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Seminal motion

  1. Jul 13, 2005 #1
    It appears that string theory is very dependent upon mathematics; pure mathematics at that.

    I understand that Kurt Gödel, in the early 1930s, with little opposition during his lifetime, argued that mathematics could not be proven because “one” could not be proven.

    If such is the case, then it would seem that string theory, as well as, all other theoretical physics is on shaky ground.

    Has anything since Gödel’s argument been provided to alleviate this problem?

    It would seem that a “proof of one” would provide the required fundamentals for describing seminal motion that should provide an understanding of the internal structure of “strings”/light in such a way that explains how “dark” energy morphs to “dark” matter; which would relate the elliptical curves of gravity directly to the sinusoidal curves of light.

    Does anyone have a comment regarding the above logic?
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  3. Jul 13, 2005 #2


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    I don't know where you get this "proof of one". Perhaps your memory has slipped? Goedel proved that any formal system which is sufficient to derive artihmetic formally is incomplete, that is is contains propositions that contradict themselves. Tarski proved that geometry, and by extension real measure theory is complete, from which one might conclude that iti si impossible to derive arithmetic formally from measure theory. None of this affects physics, nor can it be used to derive new physics.
  4. Jul 13, 2005 #3
    That's a slightly contentious opinion given that these days physics is mathematics, and I'm not sure you're right. Stephen Hawking concludes that the incompleteness theorems have direct consequences for physics. He's posted an essay online called 'Godel and the End of Physics' arguing that the incompleteness theorems show that physics cannot be completed consistently. On whether it is complete or consistent right now he feels that "the smart money is on incomplete", as one would expect. But physics has to be one or the other or both according to him.
  5. Jul 13, 2005 #4


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    First of all, physics is not mathematics. That's like saying all of Mozart's symphonies are just musical notes on paper.

    Secondly, since we're dropping names, I can drop one too - Eugene Wigner.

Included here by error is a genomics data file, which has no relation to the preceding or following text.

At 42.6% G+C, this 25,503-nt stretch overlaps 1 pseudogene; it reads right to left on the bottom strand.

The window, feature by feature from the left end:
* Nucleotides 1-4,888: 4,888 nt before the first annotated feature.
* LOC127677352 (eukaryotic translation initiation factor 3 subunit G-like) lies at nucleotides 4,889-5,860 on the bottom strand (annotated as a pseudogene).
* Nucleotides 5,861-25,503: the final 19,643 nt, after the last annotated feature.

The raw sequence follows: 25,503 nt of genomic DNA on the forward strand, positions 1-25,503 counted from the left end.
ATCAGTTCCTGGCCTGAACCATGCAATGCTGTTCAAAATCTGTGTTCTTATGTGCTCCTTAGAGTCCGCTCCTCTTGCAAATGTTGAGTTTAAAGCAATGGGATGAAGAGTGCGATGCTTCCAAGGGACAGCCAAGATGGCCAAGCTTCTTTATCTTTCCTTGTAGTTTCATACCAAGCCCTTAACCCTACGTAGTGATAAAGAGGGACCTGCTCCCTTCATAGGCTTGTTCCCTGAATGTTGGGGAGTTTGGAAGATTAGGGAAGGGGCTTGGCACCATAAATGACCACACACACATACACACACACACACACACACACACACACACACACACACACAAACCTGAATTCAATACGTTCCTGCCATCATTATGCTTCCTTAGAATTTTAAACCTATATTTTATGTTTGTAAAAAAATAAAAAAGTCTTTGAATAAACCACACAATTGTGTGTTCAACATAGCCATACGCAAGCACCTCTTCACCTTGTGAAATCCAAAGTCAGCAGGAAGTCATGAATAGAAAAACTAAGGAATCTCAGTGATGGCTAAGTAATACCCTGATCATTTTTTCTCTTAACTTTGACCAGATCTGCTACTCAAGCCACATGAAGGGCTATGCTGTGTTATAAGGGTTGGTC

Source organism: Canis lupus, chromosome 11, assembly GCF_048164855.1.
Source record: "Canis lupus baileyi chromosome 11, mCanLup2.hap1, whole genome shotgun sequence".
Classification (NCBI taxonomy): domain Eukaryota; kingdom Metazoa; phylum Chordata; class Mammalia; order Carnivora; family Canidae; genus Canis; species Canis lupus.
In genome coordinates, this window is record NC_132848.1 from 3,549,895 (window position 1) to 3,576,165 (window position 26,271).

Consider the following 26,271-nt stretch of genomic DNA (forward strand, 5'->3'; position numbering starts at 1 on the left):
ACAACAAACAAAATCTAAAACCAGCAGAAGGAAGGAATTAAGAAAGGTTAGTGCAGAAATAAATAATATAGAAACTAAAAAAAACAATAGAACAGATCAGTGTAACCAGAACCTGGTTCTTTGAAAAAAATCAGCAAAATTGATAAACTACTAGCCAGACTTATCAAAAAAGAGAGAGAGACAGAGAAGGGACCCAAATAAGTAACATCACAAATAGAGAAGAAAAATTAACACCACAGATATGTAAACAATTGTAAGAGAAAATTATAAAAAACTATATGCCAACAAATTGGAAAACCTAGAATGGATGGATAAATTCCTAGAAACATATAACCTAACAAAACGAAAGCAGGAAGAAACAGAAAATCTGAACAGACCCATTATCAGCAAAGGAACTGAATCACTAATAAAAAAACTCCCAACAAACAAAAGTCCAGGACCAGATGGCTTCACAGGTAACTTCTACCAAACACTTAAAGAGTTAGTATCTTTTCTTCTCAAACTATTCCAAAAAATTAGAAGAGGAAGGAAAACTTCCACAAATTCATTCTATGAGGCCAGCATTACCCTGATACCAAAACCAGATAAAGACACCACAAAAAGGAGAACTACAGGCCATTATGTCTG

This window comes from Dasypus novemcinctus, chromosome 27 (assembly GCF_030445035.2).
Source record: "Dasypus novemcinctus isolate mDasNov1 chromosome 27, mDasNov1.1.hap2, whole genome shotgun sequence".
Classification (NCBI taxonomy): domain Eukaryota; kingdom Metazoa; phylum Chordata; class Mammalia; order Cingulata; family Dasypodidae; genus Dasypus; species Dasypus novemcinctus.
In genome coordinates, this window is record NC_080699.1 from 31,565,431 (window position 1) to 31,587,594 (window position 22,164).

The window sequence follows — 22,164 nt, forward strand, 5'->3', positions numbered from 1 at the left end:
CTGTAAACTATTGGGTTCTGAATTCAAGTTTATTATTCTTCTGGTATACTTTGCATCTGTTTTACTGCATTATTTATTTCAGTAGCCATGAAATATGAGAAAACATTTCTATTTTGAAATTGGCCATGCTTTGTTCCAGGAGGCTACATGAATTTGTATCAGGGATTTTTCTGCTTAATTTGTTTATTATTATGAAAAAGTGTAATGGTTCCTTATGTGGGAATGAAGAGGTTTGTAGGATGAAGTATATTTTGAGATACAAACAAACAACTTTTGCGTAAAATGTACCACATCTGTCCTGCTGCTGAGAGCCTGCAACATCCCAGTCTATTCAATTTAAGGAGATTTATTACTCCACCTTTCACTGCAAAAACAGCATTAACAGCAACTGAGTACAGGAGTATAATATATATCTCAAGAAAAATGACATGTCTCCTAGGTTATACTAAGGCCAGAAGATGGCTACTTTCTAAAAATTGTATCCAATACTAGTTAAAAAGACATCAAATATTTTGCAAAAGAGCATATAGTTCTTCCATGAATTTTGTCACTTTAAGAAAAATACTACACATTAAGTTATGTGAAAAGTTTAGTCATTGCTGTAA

Thirdly, and this seems to be glaringly overlooked, IT WORKS! People seem to forget that the use of mathematics in physics produces the RIGHT values observed experimentally, and not just for one, two, three, ... phenomena. In established physics, nowhere has there been any First Principle derivation in which the mathematics led to the wrong physics!

    If someone can show where the Uniqueness theorem in E&M, for example, goes wrong due to this "incompleteness" in mathematics, then I'd pay more attention to this assertion.

  6. Jul 13, 2005 #5
    The Mozart analogy does not seem to be pertinent. The original implication was that physics is based upon mathematics; not that: physics is mathematics. Mathematics is as fundamental to physics as are the four forces (or three, or five, or whatever is currently in vogue.)

    Wigner is essentially correct with his analysis of the effectiveness of mathematics; and also, with its formal beauty akin to poetry as observed by Russell.

    However, Gödel observed that, fundamentally, mathematics is self referencing, which reduces to the need for a “proof of one.” Thus, despite Wigner’s detailed ode, mathematics, fundamentally, is unprovable . . . incomplete.

    Mathematics does work as far as it goes; however, the faults of a self-referencing system may well be the crux of why physics doesn’t work.

    Currently all physics must be considered as “wrong physics.” A discipline which cannot reconcile its major theorems certainly cannot be relied upon to explain fundamental issues . . . such as those required by TOE.

    Possibly, rather than approaching the problems of TOE with conventional physics: i.e. Big Bang, quantum mechanics, undefined strings, multiple theories, etc., a better approach would be to first seek a non-self-referencing foundation for mathematics.
  7. Jul 13, 2005 #6


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    "Physics is based upon mathematics" is not the same as "Physics is mathematics". I have no problem with the former.

    Sorry? Since when is a complete understanding of the universe is required for there to not be a "wrong physics"? Is Newtonian laws wrong even to construct your house here on earth? To what decimal points do you consider the experimental verification is needed to verify something? Infinite?

    And let's not get into this TOE nonsense. There's enough number of prominent physicists (Laughlin-Anderson-Pines axis) to argue that there's no such thing as a TOE. And people on here I'm sure have gotten sick of hearing the same argument from me why such a thing is a fallacy.

    Again, people pay very little importance to the fact that it works, and it works the way we understand it so much so that we can USE it and depend on it. There is nothing else that I know of that confirms the validity of something. Do you?

  8. Jul 13, 2005 #7
    “Wrong physics”

    You may have misunderstood my comment regarding “wrong physics.” I certainly agree that conventional physics “works” within its carefully described parameters.